It’s clear that the drive to zero-emission in transit vehicles has started. So, what does this have to do with the HVAC? A lot, actually. The zero emission bus is powered by batteries, and all of the electrical loads, like the all-electric HVAC, use power from the battery. As on conventional buses, the HVAC is the largest single load on the engine. Now, the load is on the battery and affects how far the bus can go on a single charge. It is easy to understand that reducing the load allows the bus range to improve. But, do we dare turn off the air conditioner? This isn’t likely, but the industry can demand more efficient systems from HVAC suppliers.

You might be surprised to learn that HVAC suppliers have been driving for more efficient systems for 20 years. On diesel-driven systems, improved HVAC efficiency always meant better fuel economy and a reduction in a number of known pollutants like: carbon dioxide (CO2), carbon monoxide (CO), volatile organic compounds (VOCs), nitrogen oxides (NOx), sulfur oxides (SOx), and particulate matter (PM). The concept is not new, but the approach to improved HVAC efficiency................   READ MORE>

 

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  Cummins OKs Renewable Diesel for B6.7, L9 School Bus Engines
 

From School Transportation News:

News that Cummins, Inc. approved paraffinic fuels for its B6.7 and L9 school bus engines could be the push needed to open the renewable diesel market to the student transporters.

The conclusion resulted from an 18-month field trial of paraffinic fuels Cummins performed to compare efficiencies and differences with standard diesel. Cummins determined that the paraffinic renewable diesel met EN 15940 specifications and is now approved for B6.7 and L9 engine platforms as well as the company's B4.5 that meets Euro 6 emissions standards.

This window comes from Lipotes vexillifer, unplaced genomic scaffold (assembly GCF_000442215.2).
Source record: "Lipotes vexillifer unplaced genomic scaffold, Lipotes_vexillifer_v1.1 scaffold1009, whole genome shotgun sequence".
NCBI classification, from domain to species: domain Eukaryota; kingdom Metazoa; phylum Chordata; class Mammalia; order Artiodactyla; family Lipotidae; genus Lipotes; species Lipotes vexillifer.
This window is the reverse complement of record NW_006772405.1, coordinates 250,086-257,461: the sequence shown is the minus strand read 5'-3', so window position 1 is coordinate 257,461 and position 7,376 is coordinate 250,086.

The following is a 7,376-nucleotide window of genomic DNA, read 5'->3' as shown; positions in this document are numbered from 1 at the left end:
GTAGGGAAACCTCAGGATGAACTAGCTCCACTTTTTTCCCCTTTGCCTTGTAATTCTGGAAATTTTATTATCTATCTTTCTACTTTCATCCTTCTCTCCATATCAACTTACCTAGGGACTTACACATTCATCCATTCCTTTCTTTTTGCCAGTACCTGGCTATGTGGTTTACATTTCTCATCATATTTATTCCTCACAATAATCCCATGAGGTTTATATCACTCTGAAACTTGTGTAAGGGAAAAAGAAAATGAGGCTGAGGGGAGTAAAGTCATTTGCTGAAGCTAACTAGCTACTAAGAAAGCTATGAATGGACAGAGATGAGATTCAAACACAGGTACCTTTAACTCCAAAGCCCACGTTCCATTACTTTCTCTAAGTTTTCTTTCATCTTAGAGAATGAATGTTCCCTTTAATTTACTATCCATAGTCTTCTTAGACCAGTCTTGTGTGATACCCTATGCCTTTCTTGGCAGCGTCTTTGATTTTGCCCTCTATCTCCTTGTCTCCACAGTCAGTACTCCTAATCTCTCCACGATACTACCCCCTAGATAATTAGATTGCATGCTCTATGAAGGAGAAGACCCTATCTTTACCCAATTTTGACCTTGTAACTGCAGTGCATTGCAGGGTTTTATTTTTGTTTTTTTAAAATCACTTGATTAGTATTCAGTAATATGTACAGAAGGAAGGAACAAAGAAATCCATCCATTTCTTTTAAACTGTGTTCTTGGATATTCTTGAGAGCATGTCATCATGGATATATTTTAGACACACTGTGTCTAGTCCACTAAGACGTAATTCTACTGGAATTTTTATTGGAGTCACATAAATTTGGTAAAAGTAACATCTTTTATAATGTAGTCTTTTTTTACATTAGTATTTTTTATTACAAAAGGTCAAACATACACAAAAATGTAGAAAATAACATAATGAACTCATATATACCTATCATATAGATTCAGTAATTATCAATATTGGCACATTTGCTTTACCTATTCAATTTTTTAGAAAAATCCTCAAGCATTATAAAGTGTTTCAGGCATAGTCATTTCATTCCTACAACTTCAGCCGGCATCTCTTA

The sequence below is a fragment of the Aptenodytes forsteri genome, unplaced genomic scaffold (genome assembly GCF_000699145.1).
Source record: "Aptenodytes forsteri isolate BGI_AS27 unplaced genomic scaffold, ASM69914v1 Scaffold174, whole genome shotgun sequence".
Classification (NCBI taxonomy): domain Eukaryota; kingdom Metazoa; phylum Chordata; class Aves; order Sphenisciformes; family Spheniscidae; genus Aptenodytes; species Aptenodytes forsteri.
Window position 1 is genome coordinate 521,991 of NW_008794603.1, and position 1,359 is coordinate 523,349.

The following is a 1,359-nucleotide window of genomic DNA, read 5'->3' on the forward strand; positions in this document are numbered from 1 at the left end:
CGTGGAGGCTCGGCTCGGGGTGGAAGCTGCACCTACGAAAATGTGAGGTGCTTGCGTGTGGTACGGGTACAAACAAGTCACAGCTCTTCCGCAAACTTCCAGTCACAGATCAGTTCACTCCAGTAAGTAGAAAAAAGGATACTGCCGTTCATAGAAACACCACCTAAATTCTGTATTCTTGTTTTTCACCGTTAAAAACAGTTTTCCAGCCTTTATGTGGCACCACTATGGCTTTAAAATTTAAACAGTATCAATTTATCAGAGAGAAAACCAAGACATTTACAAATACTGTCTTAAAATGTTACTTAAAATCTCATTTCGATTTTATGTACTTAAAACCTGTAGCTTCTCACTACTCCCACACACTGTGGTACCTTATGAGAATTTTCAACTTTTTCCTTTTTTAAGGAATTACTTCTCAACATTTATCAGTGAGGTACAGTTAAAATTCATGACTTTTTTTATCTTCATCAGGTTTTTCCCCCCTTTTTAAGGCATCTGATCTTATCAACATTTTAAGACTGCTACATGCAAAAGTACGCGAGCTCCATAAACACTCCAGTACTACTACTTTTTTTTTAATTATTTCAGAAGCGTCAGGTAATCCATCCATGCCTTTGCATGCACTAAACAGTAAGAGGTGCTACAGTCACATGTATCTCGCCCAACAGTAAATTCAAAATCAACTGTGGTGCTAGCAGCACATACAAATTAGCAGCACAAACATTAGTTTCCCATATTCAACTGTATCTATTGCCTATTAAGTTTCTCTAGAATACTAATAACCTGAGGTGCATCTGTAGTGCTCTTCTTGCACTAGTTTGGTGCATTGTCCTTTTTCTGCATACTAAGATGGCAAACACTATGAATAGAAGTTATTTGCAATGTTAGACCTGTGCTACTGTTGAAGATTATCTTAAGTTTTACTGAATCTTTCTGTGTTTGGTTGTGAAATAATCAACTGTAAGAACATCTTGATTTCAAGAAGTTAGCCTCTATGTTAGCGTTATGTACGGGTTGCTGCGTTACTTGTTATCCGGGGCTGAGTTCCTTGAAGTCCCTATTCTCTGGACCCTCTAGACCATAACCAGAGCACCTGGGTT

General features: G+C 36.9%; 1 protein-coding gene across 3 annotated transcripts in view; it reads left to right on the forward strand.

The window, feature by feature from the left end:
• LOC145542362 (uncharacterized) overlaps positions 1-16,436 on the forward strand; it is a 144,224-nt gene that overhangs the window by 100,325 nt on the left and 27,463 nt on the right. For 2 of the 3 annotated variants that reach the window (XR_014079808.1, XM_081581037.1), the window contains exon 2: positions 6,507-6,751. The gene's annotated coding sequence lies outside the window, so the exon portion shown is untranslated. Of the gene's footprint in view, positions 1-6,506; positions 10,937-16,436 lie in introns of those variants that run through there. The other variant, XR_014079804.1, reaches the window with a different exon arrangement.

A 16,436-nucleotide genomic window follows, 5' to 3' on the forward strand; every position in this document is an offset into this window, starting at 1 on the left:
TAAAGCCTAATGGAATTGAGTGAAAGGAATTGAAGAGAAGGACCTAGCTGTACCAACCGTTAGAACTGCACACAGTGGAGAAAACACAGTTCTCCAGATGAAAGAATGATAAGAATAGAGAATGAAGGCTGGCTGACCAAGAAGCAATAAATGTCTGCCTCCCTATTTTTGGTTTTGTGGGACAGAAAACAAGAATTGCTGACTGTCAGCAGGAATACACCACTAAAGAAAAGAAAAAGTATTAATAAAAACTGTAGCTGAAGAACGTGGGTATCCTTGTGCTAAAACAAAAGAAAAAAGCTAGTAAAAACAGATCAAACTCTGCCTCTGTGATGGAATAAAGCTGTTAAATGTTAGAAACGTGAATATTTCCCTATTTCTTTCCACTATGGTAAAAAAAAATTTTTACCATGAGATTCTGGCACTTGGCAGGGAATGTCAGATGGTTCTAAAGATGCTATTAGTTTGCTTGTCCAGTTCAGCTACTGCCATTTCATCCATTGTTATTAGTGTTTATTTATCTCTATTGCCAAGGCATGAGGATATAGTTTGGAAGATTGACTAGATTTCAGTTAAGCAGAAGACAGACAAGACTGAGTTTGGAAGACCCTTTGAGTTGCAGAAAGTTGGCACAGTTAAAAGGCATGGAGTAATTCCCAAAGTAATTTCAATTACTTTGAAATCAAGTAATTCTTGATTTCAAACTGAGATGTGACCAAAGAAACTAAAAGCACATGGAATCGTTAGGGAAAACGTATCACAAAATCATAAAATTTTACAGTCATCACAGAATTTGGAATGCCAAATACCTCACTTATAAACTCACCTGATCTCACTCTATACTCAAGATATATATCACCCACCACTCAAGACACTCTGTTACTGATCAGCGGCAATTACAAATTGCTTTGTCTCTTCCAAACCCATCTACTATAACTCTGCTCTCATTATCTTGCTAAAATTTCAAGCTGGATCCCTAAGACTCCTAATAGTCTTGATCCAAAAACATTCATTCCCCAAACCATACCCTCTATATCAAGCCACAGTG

Paraffinic fuel is a near-zero sulphur diesel made through the Fischer-Tropsch process from natural gas or biomass, or through hydrotreatment process from vegetable oils or animal fats (HVO).

Paraffinic fuel is a near-zero sulphur diesel made through the Fischer-Tropsch process from natural gas or biomass, or through hydrotreatment process from vegetable oils or animal fats (HVO). It is not considered biodiesel but instead is a 100-percent fuel substitute for standard diesel. Cummins confirmed on May 31 that paraffinic renewable diesel neither requires any modifications to the Cummins engines nor additives nor any additional vehicle infrastructure.

Paraffinic is not considered biodiesel but instead is a 100-percent fuel substitute for standard diesel. Cummins confirmed on May 31 that paraffinic renewable diesel neither requires any modifications to the Cummins engines nor additives nor any additional vehicle infrastructure.

Cummins added in a statement that “…paraffinic diesel fuels offer the potential to reduce greenhouse gas (GHG) emissions by 40 percent to 90 percent over the total life cycle of the vehicle.” The company also emphasized that paraffinic diesel allows customers to minimize their emissions-based footprints without the need to increase costs.

An estimated 85 percent to 90 percent of the nation's 480,000 school buses currently operate on standard Ultra Low Sulfur Diesel. The news from Cummins indicates that, slowly but surely, other engine OEMs are likely to make similar strides toward's even cleaner diesel alternatives.  One obstacle to widespread acceptance of renewable diesel, or RD, has been as well cost, reportedly a $0.10 more per gallon premium over standard diesel. And historically, RD has not been a domestically produced fuel.

Still, at least one school district - San Jose Unified in California's SIlicon Valley - has moved toward RD to power 100 percent of its school buses. Lead Equipment Mechanic Andrew DeBolt confirmed that district recently completed the sale of all remaining CNG school buses and replacement with clean diesel school buses that utilize RD.  Debolt also said the district is purchasing Neste Renewable Diesel from Western States Oil at a competitive price compared to standard ULSD.

Renewable diesel It isn’t the most economic selection as of yet, of which why rural nations still prefer standard diesel over eco-friendly alternatives, but cost effectiveness is an agenda underway and pressed because of progressive traction.  READ MORE>